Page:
At 8.30 on Tuesday night I was asked to give a talk at Leeds Trinity University Journalism Week the next morning. My diary was clear, I said yes. I prepared it in less than an hour.
The talk was about my career, or as PhD student Rebecca Whittington framed it, the continual reinvention of my career, starting at journalism and ending up at running my own business.
I have to admit, I’d never considered that my career had been a series of reinventions, leaps yes, sometimes abrupt changes which resulted in life-changing moments of fear and a distinct voice in my brain yelling “WTF are you doing?”. But not reinvention. Reinvention sounds exciting, it sounds deliberate. And honestly, I don’t know if that’s a word I can attribute to my career trajectory.
That’s not to say I didn’t have goals and plans. I didn’t freewheel down a hill with a hope and a prayer that I’d end up somewhere good. But to quote the alcoholic, womanising Bard that’s my homeland’s national poet of choice: “the best laid plans o’ mice and men gang aft-a-gley”. In other words, what I’d planned didn’t often match what actually happened.
Some of it was fortuitous serendipity, some of it was brutal and unexpected and each time I changed my job title felt like a logical next step from my current position. I’ve been a journalist, copywriter, columnist, in-house PR manager, scriptwriter, agency PR manager and now, a PR agency owner.
When I think back and look at the roles I’ve done in media and communications they seem, to me, like branches off a central trunk, variations on a theme that I can’t let go. I am, at my core, a writer. I write more eloquently than I speak, I type as easily as I breathe, I’m never more than an arm’s stretch away from pen and paper. Behind each job title on my CV is this fundamental root of writing which prevents me from straying too far from familiar lands.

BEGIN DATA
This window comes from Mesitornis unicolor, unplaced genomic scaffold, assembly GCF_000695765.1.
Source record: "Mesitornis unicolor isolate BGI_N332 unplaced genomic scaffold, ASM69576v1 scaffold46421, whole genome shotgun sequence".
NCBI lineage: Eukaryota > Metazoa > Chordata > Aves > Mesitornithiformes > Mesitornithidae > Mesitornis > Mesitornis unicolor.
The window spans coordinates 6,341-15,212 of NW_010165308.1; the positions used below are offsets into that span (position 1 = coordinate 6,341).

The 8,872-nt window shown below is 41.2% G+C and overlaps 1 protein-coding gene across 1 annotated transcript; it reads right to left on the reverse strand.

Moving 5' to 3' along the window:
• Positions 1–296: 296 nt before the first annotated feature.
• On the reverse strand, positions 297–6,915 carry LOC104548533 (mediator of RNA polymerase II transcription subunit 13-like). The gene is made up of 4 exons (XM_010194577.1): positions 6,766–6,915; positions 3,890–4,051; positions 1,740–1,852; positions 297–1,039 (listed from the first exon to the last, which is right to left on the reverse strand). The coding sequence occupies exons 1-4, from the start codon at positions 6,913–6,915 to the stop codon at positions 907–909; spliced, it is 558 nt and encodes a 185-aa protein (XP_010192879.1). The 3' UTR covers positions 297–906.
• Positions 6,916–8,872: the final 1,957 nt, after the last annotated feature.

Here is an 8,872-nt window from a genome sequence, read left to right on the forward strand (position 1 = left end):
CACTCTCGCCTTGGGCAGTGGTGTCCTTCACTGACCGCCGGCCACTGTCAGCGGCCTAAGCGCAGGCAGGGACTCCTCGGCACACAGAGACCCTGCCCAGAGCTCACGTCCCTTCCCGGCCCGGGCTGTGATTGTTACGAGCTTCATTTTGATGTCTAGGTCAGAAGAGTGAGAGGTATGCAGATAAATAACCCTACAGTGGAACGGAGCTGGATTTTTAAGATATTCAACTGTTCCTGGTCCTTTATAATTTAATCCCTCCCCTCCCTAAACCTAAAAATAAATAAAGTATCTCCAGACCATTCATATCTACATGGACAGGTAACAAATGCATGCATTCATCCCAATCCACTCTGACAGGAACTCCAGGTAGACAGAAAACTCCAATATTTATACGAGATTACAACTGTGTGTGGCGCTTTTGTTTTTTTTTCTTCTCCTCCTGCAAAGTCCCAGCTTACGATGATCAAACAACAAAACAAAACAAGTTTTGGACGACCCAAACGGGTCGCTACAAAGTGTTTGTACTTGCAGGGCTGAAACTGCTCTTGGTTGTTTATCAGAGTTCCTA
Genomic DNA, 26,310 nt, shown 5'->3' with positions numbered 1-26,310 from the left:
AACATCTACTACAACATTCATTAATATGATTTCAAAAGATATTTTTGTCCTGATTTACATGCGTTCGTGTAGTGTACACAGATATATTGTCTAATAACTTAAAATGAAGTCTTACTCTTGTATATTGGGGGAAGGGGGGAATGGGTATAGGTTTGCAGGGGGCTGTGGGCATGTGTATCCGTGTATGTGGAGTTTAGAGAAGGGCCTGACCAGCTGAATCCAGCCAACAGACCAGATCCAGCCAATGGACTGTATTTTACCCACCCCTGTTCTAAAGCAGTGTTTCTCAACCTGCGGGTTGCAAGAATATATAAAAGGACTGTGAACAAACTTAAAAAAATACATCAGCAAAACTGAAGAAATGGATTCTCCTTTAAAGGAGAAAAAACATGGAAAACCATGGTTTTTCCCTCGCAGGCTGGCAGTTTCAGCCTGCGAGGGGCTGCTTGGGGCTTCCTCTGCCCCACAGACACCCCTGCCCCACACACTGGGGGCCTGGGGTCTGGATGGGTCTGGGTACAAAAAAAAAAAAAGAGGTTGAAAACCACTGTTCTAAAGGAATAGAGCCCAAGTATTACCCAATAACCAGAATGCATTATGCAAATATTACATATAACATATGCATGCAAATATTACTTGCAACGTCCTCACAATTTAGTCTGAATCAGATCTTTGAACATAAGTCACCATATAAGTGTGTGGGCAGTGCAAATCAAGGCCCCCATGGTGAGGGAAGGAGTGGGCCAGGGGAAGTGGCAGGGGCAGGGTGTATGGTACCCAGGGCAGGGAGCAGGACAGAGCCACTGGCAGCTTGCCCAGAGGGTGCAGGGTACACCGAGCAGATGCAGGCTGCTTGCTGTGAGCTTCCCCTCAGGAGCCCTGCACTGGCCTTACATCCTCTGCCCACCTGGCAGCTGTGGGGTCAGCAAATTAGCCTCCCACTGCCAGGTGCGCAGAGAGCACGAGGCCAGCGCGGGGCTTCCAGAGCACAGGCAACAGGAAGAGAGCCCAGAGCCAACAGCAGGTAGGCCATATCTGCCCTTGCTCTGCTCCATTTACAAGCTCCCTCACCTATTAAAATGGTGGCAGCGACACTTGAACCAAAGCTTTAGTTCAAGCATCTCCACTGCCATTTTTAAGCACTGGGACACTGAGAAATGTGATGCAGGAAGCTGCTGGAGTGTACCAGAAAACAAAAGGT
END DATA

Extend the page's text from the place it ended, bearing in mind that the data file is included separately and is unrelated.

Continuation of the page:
That’s why, I think, it’s hard to see it as reinvention. To me, my career history is more like a recipe of a good story; an evolving narrative, worthy antagonists, a flawed protagonist, a few plot twists and ending on a dramatic cliff hanger.
What I told the students in the audience came from my heart, from my lived experiences. It was, at times, a little rambling and perhaps disjointed, but it was honest and not sugar-coated. It showed them (hopefully) that journalism training has multiple opportunities beyond graduation. For the writers in the audience, I wanted them to know that they can exist as writers in many ways. For those unsure of direction I wanted them to know that it’s ok to not know – the training they’re going through now will give them transferable skills. And for those with an eye on entrepreneurship I wanted to leave them with the importance of self-belief, even in the darkest days, and to make mistakes but to learn from them.
This is the second talk I’ve delivered to students and, as an employer, it’s an important thing to do. If we want our industry to change in relation to diversity and modern working practices, if there are skills gaps we need to fill, it is up to us to engage and communicate this to the people preparing to move into the field. For me, Leeds Trinity has identified and acted on the significance of this; the employer involvement for students is considered, varied and effective – for both the students and businesses involved. Over 97% of their students are in employment or further study six months after graduating and they’re way ahead of the game on other universities for employability.
This partnership with professionals and businesses must become the norm as we address the challenges of the multiple roles collected under the umbrella of media, from skills to diversity to adopting better working practices. Though last minute, the talk resonated, as the subsequent twitter mentions highlighted, but it also provided valuable insight into the concerns and interests of the up and coming entrants to the journalism and communications field. Insight I can take on board to make InFusion better for staff and clients.